The Seasoned Ticket #70

Robert Horton is a Scarecrow board member and a longtime film critic. He will be contributing a series of “critic’s notes” to the Scarecrow blog—a chance to highlight worthy films playing locally and connecting them to the riches of Scarecrow’s collection.

Dark Waters: Sounds like the title of the kind of 1950s melodrama that Todd Haynes might take and camp up, a Lana Turner high-gloss femme-fatale mystery suitable for queering. But no, this is Haynes’ new film, which critics generally seem disappointed about—here’s Haynes playing something straight, with a sincere social message attached. Maybe it isn’t even a Todd Haynes film at all, but a job of work.

It’s more than that. Maybe, speaking as a non-fan of much of Haynes’ career, it might be good to see this filmmaker doing more jobs of work. Dark Waters is indeed a melodrama, of the investigative kind, and Haynes navigates the somewhat conventional beats with confidence. But auteur-wise, it’s directly in line with Haynes’ two (to my mind) undeniable masterpieces, Safe and Superstar: The Karen Carpenter Story. The three films are about poison, and the suffocating way the culture itself makes people malformed. Class, too, is very much a subject of all three films; the word “hick” provides one of the most lacerating and revealing moments in the new one.

Dark Waters puts Mark Ruffalo’s corporate lawyer on the trail of DuPont’s indefensible practices, especially as regards the miracle substance, Teflon. Making the case takes years, during which Ruffalo’s character continues his dogged trudge through the barriers that DuPont throws in his way. The dark-blue palette that Haynes and cinematographer Ed Lachman have created for the movie is maybe appropriate for the toxic mood, although it feels a little concept-heavy. Haynes has the tone down, though: TV-style storytelling shot through with simmering outrage.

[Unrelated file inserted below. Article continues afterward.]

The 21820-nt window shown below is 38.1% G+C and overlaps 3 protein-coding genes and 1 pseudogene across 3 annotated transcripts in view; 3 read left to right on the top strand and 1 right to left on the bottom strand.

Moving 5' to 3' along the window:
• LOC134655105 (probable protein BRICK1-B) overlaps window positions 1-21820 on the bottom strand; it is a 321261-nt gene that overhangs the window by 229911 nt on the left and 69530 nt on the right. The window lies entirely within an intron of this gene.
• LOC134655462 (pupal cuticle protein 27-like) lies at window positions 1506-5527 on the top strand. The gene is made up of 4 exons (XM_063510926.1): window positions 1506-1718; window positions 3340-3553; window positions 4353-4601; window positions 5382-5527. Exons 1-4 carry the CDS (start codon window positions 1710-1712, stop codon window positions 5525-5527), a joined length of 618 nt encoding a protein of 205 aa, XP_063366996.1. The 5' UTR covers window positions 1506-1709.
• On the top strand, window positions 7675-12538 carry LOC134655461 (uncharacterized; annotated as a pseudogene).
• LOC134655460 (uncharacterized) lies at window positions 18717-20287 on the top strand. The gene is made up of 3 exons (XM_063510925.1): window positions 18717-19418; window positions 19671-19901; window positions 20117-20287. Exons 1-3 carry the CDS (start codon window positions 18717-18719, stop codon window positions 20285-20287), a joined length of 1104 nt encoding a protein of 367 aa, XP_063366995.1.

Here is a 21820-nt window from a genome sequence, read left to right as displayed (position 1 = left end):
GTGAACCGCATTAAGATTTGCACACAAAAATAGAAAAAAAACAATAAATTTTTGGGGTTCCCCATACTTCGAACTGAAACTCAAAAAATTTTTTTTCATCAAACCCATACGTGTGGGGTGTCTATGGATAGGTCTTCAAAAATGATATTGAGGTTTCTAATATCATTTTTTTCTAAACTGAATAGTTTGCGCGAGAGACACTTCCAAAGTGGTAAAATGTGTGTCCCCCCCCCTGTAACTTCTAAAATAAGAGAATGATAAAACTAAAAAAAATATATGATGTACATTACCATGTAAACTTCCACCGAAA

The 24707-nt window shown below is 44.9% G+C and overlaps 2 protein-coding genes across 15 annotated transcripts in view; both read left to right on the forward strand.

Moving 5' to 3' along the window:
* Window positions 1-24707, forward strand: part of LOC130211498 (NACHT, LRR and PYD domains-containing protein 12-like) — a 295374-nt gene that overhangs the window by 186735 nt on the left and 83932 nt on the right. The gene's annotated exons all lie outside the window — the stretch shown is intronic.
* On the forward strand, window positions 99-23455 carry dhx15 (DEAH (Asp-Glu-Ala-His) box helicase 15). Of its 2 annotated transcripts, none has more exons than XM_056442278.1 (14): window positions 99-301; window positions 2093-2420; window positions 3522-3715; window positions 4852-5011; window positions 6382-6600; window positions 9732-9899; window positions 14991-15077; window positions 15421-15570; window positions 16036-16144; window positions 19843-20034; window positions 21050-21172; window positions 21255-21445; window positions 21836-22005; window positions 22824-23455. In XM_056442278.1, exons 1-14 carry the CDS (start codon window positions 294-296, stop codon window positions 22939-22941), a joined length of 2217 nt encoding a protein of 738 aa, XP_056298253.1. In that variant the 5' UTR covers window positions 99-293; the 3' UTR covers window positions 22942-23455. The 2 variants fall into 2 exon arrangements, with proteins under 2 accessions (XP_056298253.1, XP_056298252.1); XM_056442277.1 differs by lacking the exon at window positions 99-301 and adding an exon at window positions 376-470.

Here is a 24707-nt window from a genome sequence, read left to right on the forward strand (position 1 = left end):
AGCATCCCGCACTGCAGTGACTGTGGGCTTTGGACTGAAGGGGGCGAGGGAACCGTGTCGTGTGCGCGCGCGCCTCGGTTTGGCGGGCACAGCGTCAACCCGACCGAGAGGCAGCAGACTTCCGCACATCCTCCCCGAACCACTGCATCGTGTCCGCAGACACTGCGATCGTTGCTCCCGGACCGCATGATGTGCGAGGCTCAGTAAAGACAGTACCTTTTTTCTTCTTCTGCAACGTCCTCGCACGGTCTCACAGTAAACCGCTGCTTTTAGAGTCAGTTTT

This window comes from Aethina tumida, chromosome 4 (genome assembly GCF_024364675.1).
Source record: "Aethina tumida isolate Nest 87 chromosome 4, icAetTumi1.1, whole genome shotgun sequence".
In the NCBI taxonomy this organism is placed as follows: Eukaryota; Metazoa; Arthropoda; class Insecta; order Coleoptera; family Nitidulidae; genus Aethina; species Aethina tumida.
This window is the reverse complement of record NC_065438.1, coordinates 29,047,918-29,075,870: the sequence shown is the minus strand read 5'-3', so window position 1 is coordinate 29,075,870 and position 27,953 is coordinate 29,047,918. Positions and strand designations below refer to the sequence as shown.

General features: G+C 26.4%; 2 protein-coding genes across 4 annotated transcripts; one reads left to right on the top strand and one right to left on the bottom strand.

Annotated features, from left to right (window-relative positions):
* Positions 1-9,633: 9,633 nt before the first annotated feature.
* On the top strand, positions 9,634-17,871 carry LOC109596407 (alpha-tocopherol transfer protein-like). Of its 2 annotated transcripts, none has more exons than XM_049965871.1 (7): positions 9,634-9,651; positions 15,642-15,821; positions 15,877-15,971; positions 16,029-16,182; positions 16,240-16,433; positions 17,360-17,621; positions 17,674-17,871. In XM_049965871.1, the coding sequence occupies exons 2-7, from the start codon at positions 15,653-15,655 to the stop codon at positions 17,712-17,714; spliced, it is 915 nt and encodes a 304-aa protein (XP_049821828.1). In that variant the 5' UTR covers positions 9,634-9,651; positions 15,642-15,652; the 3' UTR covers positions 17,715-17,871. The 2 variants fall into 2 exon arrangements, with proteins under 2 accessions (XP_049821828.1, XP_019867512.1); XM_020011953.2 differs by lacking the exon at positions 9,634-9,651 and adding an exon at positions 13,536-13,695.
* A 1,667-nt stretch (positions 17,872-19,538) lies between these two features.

Has Haynes turned into Stanley Kramer? I’m sure he hasn’t, although Dark Waters does betray a Kramer-esque tendency to indulge actors, even the great Bill Camp (as the farmer whose legal case, involving the poisoning of his cows, kicks off the David vs. Goliath story). On the upside, we get tasty things from Bill Pullman, acting up and having a heckuva time as a master-of-his-minor-realm attorney, and Mare Winningham, who does her customary thing of taking a tiny role and turning it into an acting masterclass (without ever losing the emotional point of the scene).

Dark Waters isn’t perfect, but it is timely at a moment when the population has mostly been lulled, cattle-like, into accepting and being grateful for the dominance of the powers that be. Right now that’s good enough.


Robert Horton, the longtime reviewer for the Daily Herald and Seattle Weekly, is a member of the National Society of Film Critics.

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